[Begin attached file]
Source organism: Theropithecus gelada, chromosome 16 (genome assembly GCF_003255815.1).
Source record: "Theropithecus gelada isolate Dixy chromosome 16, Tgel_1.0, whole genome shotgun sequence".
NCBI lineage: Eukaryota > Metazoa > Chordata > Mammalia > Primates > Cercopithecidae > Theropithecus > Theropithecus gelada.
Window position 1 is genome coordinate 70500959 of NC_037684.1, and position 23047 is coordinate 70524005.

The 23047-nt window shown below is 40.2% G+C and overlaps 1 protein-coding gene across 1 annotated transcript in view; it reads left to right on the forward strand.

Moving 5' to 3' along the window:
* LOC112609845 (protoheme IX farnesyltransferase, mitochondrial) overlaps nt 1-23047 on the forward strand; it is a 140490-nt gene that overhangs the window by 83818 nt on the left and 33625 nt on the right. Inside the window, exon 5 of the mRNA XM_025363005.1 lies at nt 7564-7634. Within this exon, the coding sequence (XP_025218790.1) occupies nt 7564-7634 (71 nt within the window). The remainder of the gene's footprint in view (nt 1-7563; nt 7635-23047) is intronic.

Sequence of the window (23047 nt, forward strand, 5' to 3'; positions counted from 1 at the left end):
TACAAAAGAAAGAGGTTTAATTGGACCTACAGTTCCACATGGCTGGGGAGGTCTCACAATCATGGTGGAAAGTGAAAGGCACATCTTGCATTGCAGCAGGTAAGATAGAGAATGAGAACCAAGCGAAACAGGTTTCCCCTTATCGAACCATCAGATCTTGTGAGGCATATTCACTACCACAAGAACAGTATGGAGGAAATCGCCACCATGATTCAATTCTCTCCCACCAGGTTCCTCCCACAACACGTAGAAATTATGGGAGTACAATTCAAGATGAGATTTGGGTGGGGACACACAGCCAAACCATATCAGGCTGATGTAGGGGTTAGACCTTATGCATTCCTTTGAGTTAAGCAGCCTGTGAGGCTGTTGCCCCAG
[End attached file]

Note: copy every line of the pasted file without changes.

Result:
Source organism: Theropithecus gelada, chromosome 16 (genome assembly GCF_003255815.1).
Source record: "Theropithecus gelada isolate Dixy chromosome 16, Tgel_1.0, whole genome shotgun sequence".
NCBI lineage: Eukaryota > Metazoa > Chordata > Mammalia > Primates > Cercopithecidae > Theropithecus > Theropithecus gelada.
Window position 1 is genome coordinate 70500959 of NC_037684.1, and position 23047 is coordinate 70524005.

The 23047-nt window shown below is 40.2% G+C and overlaps 1 protein-coding gene across 1 annotated transcript in view; it reads left to right on the forward strand.

Moving 5' to 3' along the window:
* LOC112609845 (protoheme IX farnesyltransferase, mitochondrial) overlaps nt 1-23047 on the forward strand; it is a 140490-nt gene that overhangs the window by 83818 nt on the left and 33625 nt on the right. Inside the window, exon 5 of the mRNA XM_025363005.1 lies at nt 7564-7634. Within this exon, the coding sequence (XP_025218790.1) occupies nt 7564-7634 (71 nt within the window). The remainder of the gene's footprint in view (nt 1-7563; nt 7635-23047) is intronic.

Sequence of the window (23047 nt, forward strand, 5' to 3'; positions counted from 1 at the left end):
TACAAAAGAAAGAGGTTTAATTGGACCTACAGTTCCACATGGCTGGGGAGGTCTCACAATCATGGTGGAAAGTGAAAGGCACATCTTGCATTGCAGCAGGTAAGATAGAGAATGAGAACCAAGCGAAACAGGTTTCCCCTTATCGAACCATCAGATCTTGTGAGGCATATTCACTACCACAAGAACAGTATGGAGGAAATCGCCACCATGATTCAATTCTCTCCCACCAGGTTCCTCCCACAACACGTAGAAATTATGGGAGTACAATTCAAGATGAGATTTGGGTGGGGACACACAGCCAAACCATATCAGGCTGATGTAGGGGTTAGACCTTATGCATTCCTTTGAGTTAAGCAGCCTGTGAGGCTGTTGCCCCAG